Behaviour Guidance Tip – Pairing Positive Reinforcement with a Child’s Name

Did you know the impact of pairing positive reinforcement with a child’s name can;

  • Provide positive attention
  • Enhance self-esteem
  • Build self-confidence
  • Establish a sense of belonging

Toddler Scenario:
The whole family is sitting at the table for dinner.  Charlie is looking at his plate and notices a new food. He pushes his plate away and says; “I don’t want that”. The parent says, “They’re peas, they taste good”. The parent refrains from using Charlie’s name. After Charlie eats the preferred food on his plate, he decides to take a small bite of peas. The parent waits until Charlie tries again and then says with a big smile; “Charlie, you tasted your peas”. Charlie smiles.

Focus points:

  • Charlie associates his name with positive attention for his behaviour of trying a new food.
  • No attention is given from the parent when Charlie pushes his plate away.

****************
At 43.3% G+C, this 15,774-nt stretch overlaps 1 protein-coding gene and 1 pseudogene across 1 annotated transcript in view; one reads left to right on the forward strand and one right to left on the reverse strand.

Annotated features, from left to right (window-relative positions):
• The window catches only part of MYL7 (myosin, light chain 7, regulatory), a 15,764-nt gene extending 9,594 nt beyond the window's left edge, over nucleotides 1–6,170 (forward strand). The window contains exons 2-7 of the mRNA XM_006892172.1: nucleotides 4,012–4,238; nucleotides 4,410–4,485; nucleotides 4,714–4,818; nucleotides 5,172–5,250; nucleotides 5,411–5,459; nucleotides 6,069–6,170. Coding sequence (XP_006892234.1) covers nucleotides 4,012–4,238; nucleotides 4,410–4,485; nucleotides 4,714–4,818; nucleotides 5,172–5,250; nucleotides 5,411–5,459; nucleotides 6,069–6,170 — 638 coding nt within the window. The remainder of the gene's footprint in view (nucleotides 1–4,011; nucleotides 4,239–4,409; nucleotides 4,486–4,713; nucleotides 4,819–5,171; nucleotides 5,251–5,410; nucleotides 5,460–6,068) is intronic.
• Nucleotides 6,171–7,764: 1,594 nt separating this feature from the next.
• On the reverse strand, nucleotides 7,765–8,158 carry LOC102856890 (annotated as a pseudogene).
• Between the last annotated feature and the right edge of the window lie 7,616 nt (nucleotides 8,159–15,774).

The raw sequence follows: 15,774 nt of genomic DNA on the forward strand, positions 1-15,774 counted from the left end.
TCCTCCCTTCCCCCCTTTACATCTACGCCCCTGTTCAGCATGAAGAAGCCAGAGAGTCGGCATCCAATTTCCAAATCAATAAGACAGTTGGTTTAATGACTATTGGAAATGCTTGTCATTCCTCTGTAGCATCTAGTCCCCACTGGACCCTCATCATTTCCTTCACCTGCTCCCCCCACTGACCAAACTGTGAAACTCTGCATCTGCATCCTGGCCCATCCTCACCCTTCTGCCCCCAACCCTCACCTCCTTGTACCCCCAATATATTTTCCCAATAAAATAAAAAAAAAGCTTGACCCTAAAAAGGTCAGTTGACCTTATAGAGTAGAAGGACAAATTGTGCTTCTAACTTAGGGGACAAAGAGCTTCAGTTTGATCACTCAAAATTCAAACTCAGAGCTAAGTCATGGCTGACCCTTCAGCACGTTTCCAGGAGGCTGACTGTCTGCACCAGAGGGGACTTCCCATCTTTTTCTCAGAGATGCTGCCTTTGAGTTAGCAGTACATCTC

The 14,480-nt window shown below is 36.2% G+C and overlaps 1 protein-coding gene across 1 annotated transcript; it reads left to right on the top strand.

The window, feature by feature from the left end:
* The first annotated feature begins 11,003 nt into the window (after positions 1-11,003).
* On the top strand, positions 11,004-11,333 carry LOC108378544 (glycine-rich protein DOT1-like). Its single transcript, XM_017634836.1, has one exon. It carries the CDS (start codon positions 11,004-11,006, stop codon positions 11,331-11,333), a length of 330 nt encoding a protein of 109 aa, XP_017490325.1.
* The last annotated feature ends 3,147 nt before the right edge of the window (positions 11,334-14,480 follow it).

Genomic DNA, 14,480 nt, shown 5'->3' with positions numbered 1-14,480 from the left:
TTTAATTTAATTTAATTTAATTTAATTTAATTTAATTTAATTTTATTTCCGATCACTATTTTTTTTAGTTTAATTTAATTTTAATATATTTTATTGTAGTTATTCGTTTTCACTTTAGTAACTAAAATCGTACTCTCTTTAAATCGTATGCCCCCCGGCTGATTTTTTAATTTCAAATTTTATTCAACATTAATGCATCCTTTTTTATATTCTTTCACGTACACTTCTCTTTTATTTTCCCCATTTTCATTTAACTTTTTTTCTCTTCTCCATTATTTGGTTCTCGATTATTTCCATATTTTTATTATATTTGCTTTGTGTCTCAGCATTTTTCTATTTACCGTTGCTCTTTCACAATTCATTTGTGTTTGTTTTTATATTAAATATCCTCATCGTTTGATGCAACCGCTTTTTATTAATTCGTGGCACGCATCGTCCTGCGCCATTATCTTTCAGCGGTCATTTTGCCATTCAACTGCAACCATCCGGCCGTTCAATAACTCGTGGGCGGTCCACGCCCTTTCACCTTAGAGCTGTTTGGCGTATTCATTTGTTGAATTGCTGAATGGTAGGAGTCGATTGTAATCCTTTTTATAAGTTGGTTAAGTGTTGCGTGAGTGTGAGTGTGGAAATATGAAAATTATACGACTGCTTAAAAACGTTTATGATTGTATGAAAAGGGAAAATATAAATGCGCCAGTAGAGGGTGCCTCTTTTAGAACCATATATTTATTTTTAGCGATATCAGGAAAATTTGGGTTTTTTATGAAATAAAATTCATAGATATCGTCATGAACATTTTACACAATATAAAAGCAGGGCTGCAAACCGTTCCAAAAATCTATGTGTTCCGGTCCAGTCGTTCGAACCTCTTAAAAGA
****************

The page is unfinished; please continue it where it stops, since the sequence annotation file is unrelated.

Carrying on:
• Charlie’s self-esteem is enhanced because he tasted the peas.

School Age Scenario:
Joah is playing a board game with Jack. Joah changes the rules. Jack stands up and shouts at Joah, “That’s not fair!”.  The educator approaches the children and says, “You both love to play this game, and rules can be hard to remember. Let’s review them together.” The educator refrained from using the children’s names. Joah and Jack play again this time following the rules. The educator approaches the children and says, “Jack and Joah you remembered the rules. You are having fun playing Snakes and Ladders together”.

Focus points:

  • Joah associates his name with positive attention from the educator for his behaviour of following the rules of the board game.
  • Jack and Joah’s sense of belonging is confirmed because they are able to continue playing the game independently.
  • Their self-esteem and confidence has increased because the educator had confidence in their ability to learn and follow the rules.
  • Minimal attention is given to the children for changing the rules and shouting. Instead the educator focused on reviewing the rules with the children.

Brooks Hachey and Jocelyne Desbiens, Behaviour Consultants
Children’s Integration Support Services